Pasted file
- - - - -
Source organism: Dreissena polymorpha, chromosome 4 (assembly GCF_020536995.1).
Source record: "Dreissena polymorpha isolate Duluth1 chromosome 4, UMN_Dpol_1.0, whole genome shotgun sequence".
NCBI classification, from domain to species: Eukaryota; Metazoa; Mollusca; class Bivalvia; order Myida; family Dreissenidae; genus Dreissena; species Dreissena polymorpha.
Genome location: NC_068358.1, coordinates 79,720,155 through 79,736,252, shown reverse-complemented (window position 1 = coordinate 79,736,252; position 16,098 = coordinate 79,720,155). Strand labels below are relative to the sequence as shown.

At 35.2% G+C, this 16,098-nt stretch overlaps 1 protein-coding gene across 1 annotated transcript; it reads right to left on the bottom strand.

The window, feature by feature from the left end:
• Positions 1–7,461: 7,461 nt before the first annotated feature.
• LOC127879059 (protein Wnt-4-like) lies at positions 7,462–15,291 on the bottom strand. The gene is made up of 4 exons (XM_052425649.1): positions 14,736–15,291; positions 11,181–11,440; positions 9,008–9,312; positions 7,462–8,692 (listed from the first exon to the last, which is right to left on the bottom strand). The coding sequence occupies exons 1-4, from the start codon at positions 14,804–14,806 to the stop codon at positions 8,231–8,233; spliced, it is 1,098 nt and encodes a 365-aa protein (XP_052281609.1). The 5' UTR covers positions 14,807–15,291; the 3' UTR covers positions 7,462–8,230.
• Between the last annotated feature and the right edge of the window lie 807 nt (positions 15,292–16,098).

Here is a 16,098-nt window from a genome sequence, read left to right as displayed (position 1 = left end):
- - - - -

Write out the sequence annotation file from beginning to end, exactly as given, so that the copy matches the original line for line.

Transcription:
Source organism: Dreissena polymorpha, chromosome 4 (assembly GCF_020536995.1).
Source record: "Dreissena polymorpha isolate Duluth1 chromosome 4, UMN_Dpol_1.0, whole genome shotgun sequence".
NCBI classification, from domain to species: Eukaryota; Metazoa; Mollusca; class Bivalvia; order Myida; family Dreissenidae; genus Dreissena; species Dreissena polymorpha.
Genome location: NC_068358.1, coordinates 79,720,155 through 79,736,252, shown reverse-complemented (window position 1 = coordinate 79,736,252; position 16,098 = coordinate 79,720,155). Strand labels below are relative to the sequence as shown.

At 35.2% G+C, this 16,098-nt stretch overlaps 1 protein-coding gene across 1 annotated transcript; it reads right to left on the bottom strand.

The window, feature by feature from the left end:
• Positions 1–7,461: 7,461 nt before the first annotated feature.
• LOC127879059 (protein Wnt-4-like) lies at positions 7,462–15,291 on the bottom strand. The gene is made up of 4 exons (XM_052425649.1): positions 14,736–15,291; positions 11,181–11,440; positions 9,008–9,312; positions 7,462–8,692 (listed from the first exon to the last, which is right to left on the bottom strand). The coding sequence occupies exons 1-4, from the start codon at positions 14,804–14,806 to the stop codon at positions 8,231–8,233; spliced, it is 1,098 nt and encodes a 365-aa protein (XP_052281609.1). The 5' UTR covers positions 14,807–15,291; the 3' UTR covers positions 7,462–8,230.
• Between the last annotated feature and the right edge of the window lie 807 nt (positions 15,292–16,098).

Here is a 16,098-nt window from a genome sequence, read left to right as displayed (position 1 = left end):